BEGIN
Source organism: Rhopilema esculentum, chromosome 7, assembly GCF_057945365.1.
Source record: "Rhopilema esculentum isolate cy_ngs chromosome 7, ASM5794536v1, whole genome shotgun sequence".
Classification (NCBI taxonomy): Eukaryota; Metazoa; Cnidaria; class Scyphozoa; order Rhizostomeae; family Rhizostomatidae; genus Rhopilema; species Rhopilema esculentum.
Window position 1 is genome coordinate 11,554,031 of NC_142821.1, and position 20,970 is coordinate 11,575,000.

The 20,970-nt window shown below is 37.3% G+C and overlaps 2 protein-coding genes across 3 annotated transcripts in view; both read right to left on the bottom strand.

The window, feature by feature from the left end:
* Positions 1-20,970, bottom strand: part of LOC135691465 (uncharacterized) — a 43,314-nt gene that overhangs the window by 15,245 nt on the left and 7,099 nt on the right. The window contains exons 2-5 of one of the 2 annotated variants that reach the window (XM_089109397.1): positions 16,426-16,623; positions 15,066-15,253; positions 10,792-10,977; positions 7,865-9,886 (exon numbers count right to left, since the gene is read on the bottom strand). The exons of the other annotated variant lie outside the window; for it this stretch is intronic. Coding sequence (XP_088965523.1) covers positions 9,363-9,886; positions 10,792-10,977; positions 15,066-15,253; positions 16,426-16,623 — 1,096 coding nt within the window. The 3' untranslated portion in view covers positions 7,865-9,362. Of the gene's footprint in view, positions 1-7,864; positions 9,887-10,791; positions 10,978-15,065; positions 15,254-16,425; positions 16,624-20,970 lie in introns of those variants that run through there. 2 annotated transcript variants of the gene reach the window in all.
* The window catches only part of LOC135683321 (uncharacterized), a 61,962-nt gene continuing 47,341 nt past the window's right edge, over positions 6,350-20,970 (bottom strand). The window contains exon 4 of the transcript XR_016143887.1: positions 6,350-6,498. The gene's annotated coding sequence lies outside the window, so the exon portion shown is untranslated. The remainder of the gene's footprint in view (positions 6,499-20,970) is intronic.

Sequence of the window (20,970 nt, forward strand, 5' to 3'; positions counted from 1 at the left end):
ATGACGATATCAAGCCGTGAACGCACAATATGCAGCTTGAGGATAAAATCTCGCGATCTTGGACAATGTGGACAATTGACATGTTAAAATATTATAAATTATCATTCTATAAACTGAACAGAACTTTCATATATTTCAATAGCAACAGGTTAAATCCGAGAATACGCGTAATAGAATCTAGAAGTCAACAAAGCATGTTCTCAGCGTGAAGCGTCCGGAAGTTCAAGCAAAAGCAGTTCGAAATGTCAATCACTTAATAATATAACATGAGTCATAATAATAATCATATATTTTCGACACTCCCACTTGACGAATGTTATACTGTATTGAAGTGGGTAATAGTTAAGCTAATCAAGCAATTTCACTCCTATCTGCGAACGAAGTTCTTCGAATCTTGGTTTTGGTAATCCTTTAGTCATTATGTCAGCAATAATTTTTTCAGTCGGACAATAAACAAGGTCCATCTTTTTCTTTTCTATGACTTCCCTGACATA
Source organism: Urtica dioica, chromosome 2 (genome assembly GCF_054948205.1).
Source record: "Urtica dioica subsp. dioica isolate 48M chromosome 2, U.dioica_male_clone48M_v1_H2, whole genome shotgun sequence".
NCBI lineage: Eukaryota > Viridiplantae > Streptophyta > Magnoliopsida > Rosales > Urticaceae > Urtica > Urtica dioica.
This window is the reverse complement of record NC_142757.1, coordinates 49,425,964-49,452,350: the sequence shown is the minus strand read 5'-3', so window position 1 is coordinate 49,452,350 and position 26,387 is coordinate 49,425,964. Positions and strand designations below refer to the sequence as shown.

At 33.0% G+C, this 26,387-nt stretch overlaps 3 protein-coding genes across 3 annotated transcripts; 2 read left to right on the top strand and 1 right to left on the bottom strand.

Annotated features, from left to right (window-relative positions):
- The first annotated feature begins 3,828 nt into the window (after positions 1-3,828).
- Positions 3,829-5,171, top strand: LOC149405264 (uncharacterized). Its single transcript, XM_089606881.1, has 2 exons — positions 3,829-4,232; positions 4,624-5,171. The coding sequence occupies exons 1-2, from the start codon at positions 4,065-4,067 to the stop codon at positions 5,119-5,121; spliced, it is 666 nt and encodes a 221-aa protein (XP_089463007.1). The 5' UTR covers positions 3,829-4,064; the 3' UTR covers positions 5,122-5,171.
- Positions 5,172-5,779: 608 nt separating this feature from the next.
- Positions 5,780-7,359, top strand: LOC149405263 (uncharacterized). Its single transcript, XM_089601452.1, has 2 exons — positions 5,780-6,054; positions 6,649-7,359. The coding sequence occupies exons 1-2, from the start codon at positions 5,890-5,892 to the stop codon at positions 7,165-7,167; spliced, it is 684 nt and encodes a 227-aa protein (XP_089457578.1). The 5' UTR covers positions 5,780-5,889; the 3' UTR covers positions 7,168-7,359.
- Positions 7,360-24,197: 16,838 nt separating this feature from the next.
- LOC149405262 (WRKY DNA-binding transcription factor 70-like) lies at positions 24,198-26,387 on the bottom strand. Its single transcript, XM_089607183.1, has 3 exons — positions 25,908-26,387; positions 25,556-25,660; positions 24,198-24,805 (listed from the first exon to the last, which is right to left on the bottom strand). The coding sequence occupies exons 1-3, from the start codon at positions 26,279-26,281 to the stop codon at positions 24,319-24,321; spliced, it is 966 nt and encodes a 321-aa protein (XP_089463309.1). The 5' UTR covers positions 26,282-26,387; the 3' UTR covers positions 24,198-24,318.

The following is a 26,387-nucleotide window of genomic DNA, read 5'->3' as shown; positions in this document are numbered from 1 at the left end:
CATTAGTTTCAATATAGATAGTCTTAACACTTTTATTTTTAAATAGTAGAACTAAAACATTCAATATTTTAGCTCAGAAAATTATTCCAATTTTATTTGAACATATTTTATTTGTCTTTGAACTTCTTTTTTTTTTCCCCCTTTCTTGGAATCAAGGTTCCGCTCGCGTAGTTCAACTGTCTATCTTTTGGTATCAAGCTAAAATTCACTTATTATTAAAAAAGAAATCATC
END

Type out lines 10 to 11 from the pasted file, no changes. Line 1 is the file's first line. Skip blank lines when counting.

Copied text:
ATGACGATATCAAGCCGTGAACGCACAATATGCAGCTTGAGGATAAAATCTCGCGATCTTGGACAATGTGGACAATTGACATGTTAAAATATTATAAATTATCATTCTATAAACTGAACAGAACTTTCATATATTTCAATAGCAACAGGTTAAATCCGAGAATACGCGTAATAGAATCTAGAAGTCAACAAAGCATGTTCTCAGCGTGAAGCGTCCGGAAGTTCAAGCAAAAGCAGTTCGAAATGTCAATCACTTAATAATATAACATGAGTCATAATAATAATCATATATTTTCGACACTCCCACTTGACGAATGTTATACTGTATTGAAGTGGGTAATAGTTAAGCTAATCAAGCAATTTCACTCCTATCTGCGAACGAAGTTCTTCGAATCTTGGTTTTGGTAATCCTTTAGTCATTATGTCAGCAATAATTTTTTCAGTCGGACAATAAACAAGGTCCATCTTTTTCTTTTCTATGACTTCCCTGACATA
Source organism: Urtica dioica, chromosome 2 (genome assembly GCF_054948205.1).